Brown, Kashkari Advance in Governor’s Race
Update, 7 a.m. Wednesday: Tim Donnelly has conceded the race to Neel Kashkari. “Unfortunately the numbers don’t lie,” he told a crowd of supporters. (And those numbers, with 100 percent of the state’s precincts reporting, show Kashkari having built a 132,000-vote edge over Donnelly). Percentages for the top three:
Gov. Jerry Brown: 54.5 percent
Neel Kaskari: 19 percent
Assemblyman Tim Donnelly: 14.8 percent
Update: 10:15 p.m.: With just 20 percent of precincts reporting and the two Republican gubernatorial candidates just three points apart from each other, the race is far from over. But former Bush and Obama Administration official Neel Kashkari was feeling confident enough to address his supporters a few minutes ago. “We feel great, alright? We feel great,” he said. “The early returns are very encouraging.”
Kashkari leads Assemblyman Tim Donnelly by about 55,000 votes, or a bit less than three percentage points. While Kashkari trailed in most polls, he was able to gain back ground at the end of the race by spending about $2 million of his own money, and by promoting the endorsements of high-profile Republican leaders like Jeb Bush and Mitt Romney. “I just got a call from Mitt Romney,” Kashkari told the crowd. “Governor Romney was very encouraged by the early returns.”
Update: 9:10 p.m.: With about ten percent of precincts reporting, Neel Kashkari is leading Tim Donnelly by about 50,000 votes in the race for the second general election gubernatorial slot. The two Republicans trail far behind incumbent Democrat Jerry Brown, who is sailing to first place on the fall ballot with about 55 percent of the vote.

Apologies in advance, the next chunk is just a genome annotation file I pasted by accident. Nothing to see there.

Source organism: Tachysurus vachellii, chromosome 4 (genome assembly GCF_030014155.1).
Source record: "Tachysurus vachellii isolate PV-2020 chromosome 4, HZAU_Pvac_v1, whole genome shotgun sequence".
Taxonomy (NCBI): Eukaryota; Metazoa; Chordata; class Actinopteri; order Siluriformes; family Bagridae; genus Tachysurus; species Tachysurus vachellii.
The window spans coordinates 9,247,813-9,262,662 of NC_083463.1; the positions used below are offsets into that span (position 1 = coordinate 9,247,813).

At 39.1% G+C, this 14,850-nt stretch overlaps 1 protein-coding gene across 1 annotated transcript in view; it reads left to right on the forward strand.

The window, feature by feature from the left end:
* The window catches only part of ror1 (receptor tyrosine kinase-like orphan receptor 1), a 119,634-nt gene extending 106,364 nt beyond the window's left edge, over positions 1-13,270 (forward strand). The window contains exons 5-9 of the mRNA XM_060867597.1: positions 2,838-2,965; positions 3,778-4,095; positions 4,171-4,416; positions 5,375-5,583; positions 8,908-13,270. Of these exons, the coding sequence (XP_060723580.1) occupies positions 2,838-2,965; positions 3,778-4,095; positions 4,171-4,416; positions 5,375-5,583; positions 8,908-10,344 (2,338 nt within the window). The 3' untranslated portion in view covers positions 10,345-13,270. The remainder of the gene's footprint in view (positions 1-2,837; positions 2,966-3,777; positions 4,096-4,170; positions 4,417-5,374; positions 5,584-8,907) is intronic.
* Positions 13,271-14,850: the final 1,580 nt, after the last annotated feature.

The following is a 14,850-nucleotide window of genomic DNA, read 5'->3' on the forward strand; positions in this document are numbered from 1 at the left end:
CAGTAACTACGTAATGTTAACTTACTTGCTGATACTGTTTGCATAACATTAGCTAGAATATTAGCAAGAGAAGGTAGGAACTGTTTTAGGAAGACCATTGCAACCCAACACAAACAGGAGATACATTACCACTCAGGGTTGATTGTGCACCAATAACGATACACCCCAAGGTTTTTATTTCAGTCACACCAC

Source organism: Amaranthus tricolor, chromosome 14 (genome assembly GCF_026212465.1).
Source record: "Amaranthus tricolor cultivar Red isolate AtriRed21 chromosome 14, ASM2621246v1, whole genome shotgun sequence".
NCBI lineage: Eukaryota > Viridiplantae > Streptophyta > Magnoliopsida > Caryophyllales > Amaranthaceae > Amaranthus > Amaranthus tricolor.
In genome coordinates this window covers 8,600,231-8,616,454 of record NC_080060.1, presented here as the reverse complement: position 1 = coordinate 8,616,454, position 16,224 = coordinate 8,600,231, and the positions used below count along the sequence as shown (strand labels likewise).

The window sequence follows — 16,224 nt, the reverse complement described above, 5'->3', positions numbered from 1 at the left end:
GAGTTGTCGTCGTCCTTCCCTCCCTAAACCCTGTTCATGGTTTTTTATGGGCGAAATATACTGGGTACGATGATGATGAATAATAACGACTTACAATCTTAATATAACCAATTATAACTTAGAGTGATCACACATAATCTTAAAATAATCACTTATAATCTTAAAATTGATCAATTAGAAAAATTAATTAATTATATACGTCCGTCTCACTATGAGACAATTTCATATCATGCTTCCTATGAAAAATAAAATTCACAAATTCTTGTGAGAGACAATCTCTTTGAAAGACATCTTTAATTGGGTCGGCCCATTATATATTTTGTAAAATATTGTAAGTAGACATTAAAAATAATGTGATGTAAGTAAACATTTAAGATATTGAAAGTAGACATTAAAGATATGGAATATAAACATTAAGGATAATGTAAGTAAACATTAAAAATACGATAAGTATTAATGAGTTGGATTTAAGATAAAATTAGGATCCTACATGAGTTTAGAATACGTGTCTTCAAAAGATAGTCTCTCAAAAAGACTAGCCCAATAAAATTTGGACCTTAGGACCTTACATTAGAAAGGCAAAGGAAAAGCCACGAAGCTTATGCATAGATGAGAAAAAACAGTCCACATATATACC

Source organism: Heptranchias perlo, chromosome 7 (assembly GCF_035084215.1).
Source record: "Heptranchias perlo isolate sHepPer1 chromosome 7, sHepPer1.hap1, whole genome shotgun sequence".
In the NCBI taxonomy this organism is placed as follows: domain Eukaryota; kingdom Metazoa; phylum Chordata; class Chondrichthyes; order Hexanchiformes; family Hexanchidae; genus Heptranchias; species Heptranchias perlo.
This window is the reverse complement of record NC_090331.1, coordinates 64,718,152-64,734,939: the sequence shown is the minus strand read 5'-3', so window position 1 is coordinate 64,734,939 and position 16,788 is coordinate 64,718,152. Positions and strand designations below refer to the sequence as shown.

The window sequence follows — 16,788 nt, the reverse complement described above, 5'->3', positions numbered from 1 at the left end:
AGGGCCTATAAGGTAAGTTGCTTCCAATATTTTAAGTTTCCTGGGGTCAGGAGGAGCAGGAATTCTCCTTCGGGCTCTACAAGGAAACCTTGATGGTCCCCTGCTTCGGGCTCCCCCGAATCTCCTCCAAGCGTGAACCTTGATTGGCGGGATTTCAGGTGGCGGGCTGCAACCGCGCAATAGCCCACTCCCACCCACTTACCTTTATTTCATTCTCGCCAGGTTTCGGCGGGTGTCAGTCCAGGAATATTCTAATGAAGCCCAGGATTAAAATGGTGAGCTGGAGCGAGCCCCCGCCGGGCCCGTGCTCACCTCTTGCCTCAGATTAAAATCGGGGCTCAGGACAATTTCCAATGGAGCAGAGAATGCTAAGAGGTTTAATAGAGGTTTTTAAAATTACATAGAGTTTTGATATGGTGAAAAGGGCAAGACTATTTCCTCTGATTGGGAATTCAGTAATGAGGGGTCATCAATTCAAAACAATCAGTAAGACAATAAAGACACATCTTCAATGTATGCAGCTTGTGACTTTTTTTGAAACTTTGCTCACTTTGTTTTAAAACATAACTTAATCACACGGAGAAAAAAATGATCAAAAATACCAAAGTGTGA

Kashkari has led Donnelly all night, but the mellow crowd here in Orange County hasn’t seemed too enthralled by the returns. There are only about 50 supporters here, and the first cheers of the night didn’t begin until one of the local television stations did a live report from the Corona Del Mar theater the Kashkari campaign has rented out.
Update, 8:30 p.m.: The early returns are playing out as expected: Governor Jerry Brown hovering around 60 percent, with Republicans Neel Kashkari and Tim Donnelly neck-and-neck for second place.
Brown was expected to cruise to a first-place finish, and the Associated Press called the race for him with just 4.5 percent of precincts reporting. The question among observers now is how high Brown can go, and whether his final total will top 60 percent.
Kashkari held a lead of about 40,000 votes over Donnelly – that’s a bit more than three percentage points – with about six percent reporting. That’s welcome news for the Kashkari campaign, who expected the mail-in ballots that report early to break for Donnelly. The Tea Party candidate had held a wide lead over Kashkari until late in the race, when Kashkari began airing television ads.
Original Post: The race for governor is really a race for second place. Incumbent Democrat Jerry Brown is expected to cruise to first place in the gubernatorial primary tonight. The question is whether a former official in the Bush and Obama administrations, Neel Kashkari, or Assemblyman Tim Donnelly will advance to face Brown in the fall.
The two Republicans occupy very different sides of the GOP spectrum. Kashkari holds many social views typically aligned with Democrats: He’s pro-same sex marriage, supports abortion rights and, as Donnelly has pointed out throughout the campaign, voted for President Barack Obama in 2008.
Donnelly, on the other hand, comes from the tea party wing of the GOP. He made his name as a Minuteman in 2005 and 2006, and continued to aggressively oppose undocumented immigration after he was elected to the state Assembly. Donnelly is a high-profile gun rights advocate, and supported efforts to repeal a law allowing transgender students to use the facilities of their choice in schools.
While Donnelly has led Kashkari in most polls leading up to the primary, Kashkari was able to close the gap — and according to a Los Angeles Times poll, even move ahead — by sinking $2 million of his own money into his campaign and airing television ads.Related